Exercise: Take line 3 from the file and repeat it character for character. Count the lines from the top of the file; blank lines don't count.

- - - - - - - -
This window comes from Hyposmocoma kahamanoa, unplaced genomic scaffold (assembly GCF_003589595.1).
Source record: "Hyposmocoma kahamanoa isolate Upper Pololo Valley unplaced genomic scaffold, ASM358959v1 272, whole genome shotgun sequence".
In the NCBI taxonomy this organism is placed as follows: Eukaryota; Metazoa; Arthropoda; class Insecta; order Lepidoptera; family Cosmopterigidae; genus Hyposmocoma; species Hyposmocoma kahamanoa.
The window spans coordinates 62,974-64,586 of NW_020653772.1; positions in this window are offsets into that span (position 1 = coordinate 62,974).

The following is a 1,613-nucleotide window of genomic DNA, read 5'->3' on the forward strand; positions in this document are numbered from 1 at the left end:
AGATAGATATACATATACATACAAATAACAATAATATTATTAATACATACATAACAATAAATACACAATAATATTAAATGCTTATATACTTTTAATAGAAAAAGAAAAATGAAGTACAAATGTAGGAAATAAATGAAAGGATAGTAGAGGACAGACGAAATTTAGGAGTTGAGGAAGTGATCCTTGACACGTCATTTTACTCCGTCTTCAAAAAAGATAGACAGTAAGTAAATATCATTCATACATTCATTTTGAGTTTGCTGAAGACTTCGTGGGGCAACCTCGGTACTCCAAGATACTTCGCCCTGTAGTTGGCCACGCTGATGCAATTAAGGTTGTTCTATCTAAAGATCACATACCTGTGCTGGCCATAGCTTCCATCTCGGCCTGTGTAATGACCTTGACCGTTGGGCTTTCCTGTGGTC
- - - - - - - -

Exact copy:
In the NCBI taxonomy this organism is placed as follows: Eukaryota; Metazoa; Arthropoda; class Insecta; order Lepidoptera; family Cosmopterigidae; genus Hyposmocoma; species Hyposmocoma kahamanoa.